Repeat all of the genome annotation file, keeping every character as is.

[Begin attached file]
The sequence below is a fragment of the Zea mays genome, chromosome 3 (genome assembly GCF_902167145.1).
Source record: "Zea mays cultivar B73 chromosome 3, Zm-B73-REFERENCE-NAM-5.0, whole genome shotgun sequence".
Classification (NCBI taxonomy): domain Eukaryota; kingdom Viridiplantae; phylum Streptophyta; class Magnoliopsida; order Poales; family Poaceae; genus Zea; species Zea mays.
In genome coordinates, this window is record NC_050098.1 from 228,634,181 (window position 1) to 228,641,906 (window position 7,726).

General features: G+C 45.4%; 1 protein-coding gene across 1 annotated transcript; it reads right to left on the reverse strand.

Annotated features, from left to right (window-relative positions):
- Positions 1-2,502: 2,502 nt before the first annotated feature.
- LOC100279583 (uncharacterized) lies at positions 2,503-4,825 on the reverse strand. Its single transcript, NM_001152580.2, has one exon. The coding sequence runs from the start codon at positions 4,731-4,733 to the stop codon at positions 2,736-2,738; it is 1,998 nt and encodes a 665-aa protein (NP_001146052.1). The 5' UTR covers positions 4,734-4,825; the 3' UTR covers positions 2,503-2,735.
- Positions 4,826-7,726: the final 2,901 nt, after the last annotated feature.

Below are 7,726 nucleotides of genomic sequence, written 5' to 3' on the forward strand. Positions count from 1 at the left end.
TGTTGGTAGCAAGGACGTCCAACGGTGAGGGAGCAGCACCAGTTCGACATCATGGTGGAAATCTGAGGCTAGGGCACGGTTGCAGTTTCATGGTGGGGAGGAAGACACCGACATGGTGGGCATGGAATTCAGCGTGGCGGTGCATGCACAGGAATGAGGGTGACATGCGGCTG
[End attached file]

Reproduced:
The sequence below is a fragment of the Zea mays genome, chromosome 3 (genome assembly GCF_902167145.1).
Source record: "Zea mays cultivar B73 chromosome 3, Zm-B73-REFERENCE-NAM-5.0, whole genome shotgun sequence".
Classification (NCBI taxonomy): domain Eukaryota; kingdom Viridiplantae; phylum Streptophyta; class Magnoliopsida; order Poales; family Poaceae; genus Zea; species Zea mays.
In genome coordinates, this window is record NC_050098.1 from 228,634,181 (window position 1) to 228,641,906 (window position 7,726).

General features: G+C 45.4%; 1 protein-coding gene across 1 annotated transcript; it reads right to left on the reverse strand.

Annotated features, from left to right (window-relative positions):
- Positions 1-2,502: 2,502 nt before the first annotated feature.
- LOC100279583 (uncharacterized) lies at positions 2,503-4,825 on the reverse strand. Its single transcript, NM_001152580.2, has one exon. The coding sequence runs from the start codon at positions 4,731-4,733 to the stop codon at positions 2,736-2,738; it is 1,998 nt and encodes a 665-aa protein (NP_001146052.1). The 5' UTR covers positions 4,734-4,825; the 3' UTR covers positions 2,503-2,735.
- Positions 4,826-7,726: the final 2,901 nt, after the last annotated feature.

Below are 7,726 nucleotides of genomic sequence, written 5' to 3' on the forward strand. Positions count from 1 at the left end.
TGTTGGTAGCAAGGACGTCCAACGGTGAGGGAGCAGCACCAGTTCGACATCATGGTGGAAATCTGAGGCTAGGGCACGGTTGCAGTTTCATGGTGGGGAGGAAGACACCGACATGGTGGGCATGGAATTCAGCGTGGCGGTGCATGCACAGGAATGAGGGTGACATGCGGCTG